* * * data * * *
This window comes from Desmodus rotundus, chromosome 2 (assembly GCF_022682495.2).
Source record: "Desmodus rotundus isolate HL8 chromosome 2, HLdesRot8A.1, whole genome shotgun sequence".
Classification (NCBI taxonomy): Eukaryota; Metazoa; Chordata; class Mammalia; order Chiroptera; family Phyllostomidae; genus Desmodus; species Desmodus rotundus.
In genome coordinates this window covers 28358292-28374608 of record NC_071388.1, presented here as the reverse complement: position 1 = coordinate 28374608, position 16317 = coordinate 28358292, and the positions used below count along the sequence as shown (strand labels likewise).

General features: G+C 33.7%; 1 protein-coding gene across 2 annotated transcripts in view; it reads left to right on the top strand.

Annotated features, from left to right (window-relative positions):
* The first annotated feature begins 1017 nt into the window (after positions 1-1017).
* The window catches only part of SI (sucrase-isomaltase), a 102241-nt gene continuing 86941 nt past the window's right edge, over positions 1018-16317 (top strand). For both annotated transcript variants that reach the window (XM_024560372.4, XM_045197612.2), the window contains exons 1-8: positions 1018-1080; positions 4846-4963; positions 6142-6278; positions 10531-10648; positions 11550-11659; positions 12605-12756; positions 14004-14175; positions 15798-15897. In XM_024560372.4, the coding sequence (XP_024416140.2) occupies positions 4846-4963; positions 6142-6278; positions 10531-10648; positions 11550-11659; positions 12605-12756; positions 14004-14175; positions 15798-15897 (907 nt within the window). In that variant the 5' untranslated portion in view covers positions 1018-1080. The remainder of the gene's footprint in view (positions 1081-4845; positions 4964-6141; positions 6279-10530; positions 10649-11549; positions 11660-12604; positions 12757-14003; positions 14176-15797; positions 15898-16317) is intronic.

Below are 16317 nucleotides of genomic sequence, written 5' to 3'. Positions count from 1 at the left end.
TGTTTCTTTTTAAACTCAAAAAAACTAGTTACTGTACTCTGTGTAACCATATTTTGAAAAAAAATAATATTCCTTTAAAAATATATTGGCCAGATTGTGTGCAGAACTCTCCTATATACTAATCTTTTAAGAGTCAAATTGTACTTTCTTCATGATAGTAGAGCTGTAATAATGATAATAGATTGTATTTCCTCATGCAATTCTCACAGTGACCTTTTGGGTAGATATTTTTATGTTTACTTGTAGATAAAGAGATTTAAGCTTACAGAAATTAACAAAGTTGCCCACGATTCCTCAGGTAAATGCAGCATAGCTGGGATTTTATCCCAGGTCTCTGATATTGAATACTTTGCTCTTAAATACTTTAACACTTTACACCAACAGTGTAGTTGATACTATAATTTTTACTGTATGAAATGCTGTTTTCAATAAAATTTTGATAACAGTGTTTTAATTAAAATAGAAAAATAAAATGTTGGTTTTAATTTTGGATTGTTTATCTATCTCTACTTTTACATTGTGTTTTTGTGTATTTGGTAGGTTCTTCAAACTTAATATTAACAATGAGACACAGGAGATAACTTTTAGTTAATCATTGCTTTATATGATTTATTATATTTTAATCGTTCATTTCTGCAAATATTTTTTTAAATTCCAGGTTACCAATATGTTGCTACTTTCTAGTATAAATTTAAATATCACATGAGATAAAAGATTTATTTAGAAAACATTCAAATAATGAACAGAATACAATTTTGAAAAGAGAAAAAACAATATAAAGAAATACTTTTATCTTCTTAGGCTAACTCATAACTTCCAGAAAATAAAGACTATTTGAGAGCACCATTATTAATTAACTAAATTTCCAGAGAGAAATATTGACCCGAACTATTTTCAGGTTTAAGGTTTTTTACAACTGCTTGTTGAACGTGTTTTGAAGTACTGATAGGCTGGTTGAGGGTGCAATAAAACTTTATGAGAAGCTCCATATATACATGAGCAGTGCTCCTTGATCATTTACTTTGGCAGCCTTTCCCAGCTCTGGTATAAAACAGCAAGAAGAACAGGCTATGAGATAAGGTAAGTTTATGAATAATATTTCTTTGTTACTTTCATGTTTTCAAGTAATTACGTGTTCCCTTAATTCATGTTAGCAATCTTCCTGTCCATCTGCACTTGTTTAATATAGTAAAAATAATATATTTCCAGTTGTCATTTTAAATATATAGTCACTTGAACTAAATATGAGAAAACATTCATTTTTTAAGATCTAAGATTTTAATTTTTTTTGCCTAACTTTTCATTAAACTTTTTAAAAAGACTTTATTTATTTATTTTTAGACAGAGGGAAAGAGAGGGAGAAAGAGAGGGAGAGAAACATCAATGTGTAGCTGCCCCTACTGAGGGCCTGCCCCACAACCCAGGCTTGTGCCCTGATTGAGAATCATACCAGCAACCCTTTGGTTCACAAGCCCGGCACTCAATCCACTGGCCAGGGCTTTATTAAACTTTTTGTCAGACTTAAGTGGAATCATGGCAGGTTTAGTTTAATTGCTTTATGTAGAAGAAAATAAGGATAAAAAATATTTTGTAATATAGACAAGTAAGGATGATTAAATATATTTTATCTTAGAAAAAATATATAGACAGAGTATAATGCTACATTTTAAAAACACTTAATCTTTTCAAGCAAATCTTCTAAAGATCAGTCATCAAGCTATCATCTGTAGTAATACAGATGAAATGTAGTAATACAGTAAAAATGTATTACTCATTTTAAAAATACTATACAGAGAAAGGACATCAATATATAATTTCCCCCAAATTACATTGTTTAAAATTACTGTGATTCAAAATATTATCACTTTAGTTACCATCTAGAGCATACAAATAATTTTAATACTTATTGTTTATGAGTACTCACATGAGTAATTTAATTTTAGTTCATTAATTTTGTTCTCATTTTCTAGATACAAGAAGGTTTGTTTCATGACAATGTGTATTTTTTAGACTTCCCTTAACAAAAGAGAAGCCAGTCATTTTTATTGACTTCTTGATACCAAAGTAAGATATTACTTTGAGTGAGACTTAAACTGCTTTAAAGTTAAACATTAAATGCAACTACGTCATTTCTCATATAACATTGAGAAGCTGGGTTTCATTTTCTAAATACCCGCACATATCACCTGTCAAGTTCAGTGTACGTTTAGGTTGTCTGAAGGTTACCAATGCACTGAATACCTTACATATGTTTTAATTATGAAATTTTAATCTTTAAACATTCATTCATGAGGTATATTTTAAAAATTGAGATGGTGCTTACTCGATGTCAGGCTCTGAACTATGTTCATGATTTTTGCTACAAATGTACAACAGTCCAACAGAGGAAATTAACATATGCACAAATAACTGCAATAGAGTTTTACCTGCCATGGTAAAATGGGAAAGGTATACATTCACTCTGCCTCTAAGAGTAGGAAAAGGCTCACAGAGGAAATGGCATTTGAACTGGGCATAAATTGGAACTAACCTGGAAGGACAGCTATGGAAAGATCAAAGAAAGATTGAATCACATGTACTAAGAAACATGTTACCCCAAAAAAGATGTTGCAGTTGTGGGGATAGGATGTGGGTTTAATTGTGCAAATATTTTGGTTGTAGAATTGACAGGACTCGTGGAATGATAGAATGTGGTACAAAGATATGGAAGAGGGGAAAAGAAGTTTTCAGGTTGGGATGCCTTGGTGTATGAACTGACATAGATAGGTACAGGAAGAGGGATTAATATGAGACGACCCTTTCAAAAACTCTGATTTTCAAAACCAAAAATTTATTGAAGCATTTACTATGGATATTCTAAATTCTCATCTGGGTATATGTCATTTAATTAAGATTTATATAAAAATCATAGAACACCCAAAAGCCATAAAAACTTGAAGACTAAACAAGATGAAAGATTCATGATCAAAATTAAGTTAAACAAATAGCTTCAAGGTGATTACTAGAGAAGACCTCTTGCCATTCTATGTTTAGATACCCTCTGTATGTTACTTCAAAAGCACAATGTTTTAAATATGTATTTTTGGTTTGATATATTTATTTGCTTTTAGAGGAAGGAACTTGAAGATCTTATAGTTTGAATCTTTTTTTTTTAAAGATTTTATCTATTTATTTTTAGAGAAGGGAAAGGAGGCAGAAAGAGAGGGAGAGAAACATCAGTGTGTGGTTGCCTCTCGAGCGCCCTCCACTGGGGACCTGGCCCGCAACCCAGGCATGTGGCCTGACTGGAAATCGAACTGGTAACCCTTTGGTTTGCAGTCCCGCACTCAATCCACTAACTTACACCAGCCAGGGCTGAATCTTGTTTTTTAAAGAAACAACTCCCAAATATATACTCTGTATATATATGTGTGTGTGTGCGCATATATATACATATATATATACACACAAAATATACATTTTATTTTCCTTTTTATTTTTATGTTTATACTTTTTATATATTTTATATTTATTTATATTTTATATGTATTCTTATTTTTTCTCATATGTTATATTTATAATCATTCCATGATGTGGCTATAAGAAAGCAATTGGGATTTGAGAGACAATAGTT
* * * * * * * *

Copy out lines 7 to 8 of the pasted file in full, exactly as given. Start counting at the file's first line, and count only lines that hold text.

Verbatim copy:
* The first annotated feature begins 1017 nt into the window (after positions 1-1017).
* The window catches only part of SI (sucrase-isomaltase), a 102241-nt gene continuing 86941 nt past the window's right edge, over positions 1018-16317 (top strand). For both annotated transcript variants that reach the window (XM_024560372.4, XM_045197612.2), the window contains exons 1-8: positions 1018-1080; positions 4846-4963; positions 6142-6278; positions 10531-10648; positions 11550-11659; positions 12605-12756; positions 14004-14175; positions 15798-15897. In XM_024560372.4, the coding sequence (XP_024416140.2) occupies positions 4846-4963; positions 6142-6278; positions 10531-10648; positions 11550-11659; positions 12605-12756; positions 14004-14175; positions 15798-15897 (907 nt within the window). In that variant the 5' untranslated portion in view covers positions 1018-1080. The remainder of the gene's footprint in view (positions 1081-4845; positions 4964-6141; positions 6279-10530; positions 10649-11549; positions 11660-12604; positions 12757-14003; positions 14176-15797; positions 15898-16317) is intronic.